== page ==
The difficulty of digital transformation has been well documented over the years with many studies finding that a large share of transformation projects fail to deliver their targeted outcomes.
One of these studies—a McKinsey Global Survey on digital transformations—reported that more than eight in ten respondents said their organization had undertaken a transformation initiative in the five years prior. However, only 16% of respondents said their organizations’ digital transformations successfully improved performance and equipped them to sustain changes in the long term.
This reality is reflected in the conversations we’ve had with organizations that have attempted to digitize or move asset management to the cloud. There’s often an expectation that technology alone can help organizations improve asset management and reap the benefits of lower costs, reduced risk, and enhanced performance. However, standing between them and their success is a lack of content to drive more effective asset management.
In asset management, accurate content is the last digital mile to unlocking transformation success.
The challenge is that most organizations spend little time thinking about content until it’s too late. Instead, effort is funneled into implementing new solutions and some general change management. This may involve some level of data translation where data is lifted from one system and put into another. However, there’s little consideration given as to the quality and completeness of the current data, or how that data will be maintained or evolved.
To prevent this from happening within your organization, here are some things to consider before embarking on your digital transformation journey.
1. Asset management relies on complete and accurate content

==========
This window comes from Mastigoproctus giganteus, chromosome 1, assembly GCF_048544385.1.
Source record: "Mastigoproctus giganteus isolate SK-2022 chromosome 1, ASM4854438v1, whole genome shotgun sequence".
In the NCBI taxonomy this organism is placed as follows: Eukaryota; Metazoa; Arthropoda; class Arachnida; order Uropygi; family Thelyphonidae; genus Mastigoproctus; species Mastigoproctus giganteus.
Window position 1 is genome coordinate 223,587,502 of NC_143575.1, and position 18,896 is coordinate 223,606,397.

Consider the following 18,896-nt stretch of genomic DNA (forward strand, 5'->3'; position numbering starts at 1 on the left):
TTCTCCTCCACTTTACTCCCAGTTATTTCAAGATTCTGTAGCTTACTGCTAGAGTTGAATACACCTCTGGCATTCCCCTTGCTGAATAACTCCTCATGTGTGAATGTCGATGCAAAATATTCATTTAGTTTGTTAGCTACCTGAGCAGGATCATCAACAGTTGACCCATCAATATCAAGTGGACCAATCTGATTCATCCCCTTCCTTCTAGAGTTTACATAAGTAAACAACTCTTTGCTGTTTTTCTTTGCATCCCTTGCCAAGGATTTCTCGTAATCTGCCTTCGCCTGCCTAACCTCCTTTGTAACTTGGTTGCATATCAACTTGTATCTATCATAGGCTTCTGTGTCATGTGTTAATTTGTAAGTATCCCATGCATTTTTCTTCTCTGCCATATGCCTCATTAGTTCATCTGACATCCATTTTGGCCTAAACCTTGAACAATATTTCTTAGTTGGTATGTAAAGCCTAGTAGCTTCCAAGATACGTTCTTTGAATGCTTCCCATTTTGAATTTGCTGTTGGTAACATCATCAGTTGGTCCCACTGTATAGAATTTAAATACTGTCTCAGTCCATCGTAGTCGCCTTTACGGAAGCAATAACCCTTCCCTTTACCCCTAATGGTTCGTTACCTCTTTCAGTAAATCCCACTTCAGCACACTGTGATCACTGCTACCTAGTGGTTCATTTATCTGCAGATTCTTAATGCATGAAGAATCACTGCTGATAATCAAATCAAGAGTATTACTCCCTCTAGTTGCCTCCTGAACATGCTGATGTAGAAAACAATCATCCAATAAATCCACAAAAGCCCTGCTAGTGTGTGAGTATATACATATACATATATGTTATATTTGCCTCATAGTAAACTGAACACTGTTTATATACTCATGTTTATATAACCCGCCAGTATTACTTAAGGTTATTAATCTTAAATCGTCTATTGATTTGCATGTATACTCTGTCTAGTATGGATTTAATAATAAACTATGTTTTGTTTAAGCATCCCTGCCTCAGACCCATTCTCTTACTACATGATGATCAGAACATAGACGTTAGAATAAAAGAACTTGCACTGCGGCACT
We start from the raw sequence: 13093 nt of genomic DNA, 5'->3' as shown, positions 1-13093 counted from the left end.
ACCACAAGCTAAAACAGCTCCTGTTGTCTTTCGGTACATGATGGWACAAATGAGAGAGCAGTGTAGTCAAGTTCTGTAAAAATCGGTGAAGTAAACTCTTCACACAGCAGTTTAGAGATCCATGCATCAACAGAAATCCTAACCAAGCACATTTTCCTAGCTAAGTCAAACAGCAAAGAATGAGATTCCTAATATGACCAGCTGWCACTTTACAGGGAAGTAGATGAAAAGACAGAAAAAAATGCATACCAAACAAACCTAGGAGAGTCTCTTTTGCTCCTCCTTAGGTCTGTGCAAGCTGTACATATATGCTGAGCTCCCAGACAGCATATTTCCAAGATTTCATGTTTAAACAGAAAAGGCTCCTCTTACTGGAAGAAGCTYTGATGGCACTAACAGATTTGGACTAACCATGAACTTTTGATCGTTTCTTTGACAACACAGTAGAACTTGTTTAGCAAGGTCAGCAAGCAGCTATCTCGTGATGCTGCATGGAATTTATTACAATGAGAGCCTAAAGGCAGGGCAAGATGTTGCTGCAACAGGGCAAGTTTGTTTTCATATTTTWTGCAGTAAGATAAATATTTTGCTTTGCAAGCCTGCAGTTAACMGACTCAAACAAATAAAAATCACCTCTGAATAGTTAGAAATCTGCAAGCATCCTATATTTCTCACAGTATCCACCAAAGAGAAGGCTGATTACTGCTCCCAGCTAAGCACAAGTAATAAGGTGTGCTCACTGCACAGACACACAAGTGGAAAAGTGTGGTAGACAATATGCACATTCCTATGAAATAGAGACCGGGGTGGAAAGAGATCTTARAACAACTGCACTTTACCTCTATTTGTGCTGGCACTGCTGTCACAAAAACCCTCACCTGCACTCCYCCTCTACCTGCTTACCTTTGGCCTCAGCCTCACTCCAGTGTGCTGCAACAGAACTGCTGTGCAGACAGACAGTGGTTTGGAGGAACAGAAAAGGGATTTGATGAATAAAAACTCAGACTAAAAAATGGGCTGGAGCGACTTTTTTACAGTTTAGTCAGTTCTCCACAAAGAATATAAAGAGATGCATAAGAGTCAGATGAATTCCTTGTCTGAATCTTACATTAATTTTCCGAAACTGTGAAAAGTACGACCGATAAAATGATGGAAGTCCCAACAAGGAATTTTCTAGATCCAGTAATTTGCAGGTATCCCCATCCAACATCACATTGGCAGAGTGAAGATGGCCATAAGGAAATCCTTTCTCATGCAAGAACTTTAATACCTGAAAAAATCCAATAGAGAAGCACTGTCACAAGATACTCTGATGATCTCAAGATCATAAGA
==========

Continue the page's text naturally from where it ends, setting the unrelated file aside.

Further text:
Effective asset management requires a comprehensive view of asset health and risk, accounting for asset age, operating condition, maintenance plans, and strategy compliance. With these insights, organizations can make data-driven decisions to improve performance, while managing cost and risk.
2. Content needs to be evolved on an ongoing basis
The operating environment is a dynamic one and any content created can quickly become out of date. For example, assets are added and decommissioned all the time in most organizations and operating context is subject to change. You need to have a process in place to ensure your content is always up to date.
3. Content should be connected across systems
All too often the content needed to make decisions is siloed across different systems and it’s no different when it comes to asset management. Typically, strategy content sits across at least three separate systems, including one for Asset Strategy Management (ASM), one for Asset Condition Monitoring (ACM), and one for work execution. So when thinking about your digital transformation, you should be thinking about how you can connect and better leverage those data sets.
4. Creating content does not need to be overly complicated or time consuming
Don’t let a lack of content stop you from beginning your digital transformation as content can be created and evolved over time. That’s one of the biggest benefits of Integrated Asset Performance Management. It digitally connects the traditionally siloed functions of APM and provides a process to support the creation and evolution of content. It also allows you to start with a small number of assets and realize value from your transformation sooner.
To learn more, download our Integrated APM Infographic